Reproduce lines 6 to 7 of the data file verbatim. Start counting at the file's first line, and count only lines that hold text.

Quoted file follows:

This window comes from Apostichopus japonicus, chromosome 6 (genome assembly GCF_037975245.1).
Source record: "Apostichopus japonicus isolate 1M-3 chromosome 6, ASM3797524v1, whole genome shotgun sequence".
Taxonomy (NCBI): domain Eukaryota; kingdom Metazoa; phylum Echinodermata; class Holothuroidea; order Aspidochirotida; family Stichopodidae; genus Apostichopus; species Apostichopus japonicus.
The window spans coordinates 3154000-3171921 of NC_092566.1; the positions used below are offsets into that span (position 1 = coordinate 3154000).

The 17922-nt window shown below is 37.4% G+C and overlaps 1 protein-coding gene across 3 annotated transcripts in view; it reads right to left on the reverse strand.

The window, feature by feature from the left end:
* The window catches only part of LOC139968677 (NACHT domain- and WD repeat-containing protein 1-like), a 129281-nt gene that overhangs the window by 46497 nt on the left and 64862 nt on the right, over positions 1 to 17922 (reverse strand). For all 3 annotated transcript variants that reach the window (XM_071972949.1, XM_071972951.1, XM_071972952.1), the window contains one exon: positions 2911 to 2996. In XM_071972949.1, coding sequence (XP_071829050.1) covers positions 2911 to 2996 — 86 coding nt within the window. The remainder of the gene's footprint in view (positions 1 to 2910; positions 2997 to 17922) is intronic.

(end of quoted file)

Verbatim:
The window, feature by feature from the left end:
* The window catches only part of LOC139968677 (NACHT domain- and WD repeat-containing protein 1-like), a 129281-nt gene that overhangs the window by 46497 nt on the left and 64862 nt on the right, over positions 1 to 17922 (reverse strand). For all 3 annotated transcript variants that reach the window (XM_071972949.1, XM_071972951.1, XM_071972952.1), the window contains one exon: positions 2911 to 2996. In XM_071972949.1, coding sequence (XP_071829050.1) covers positions 2911 to 2996 — 86 coding nt within the window. The remainder of the gene's footprint in view (positions 1 to 2910; positions 2997 to 17922) is intronic.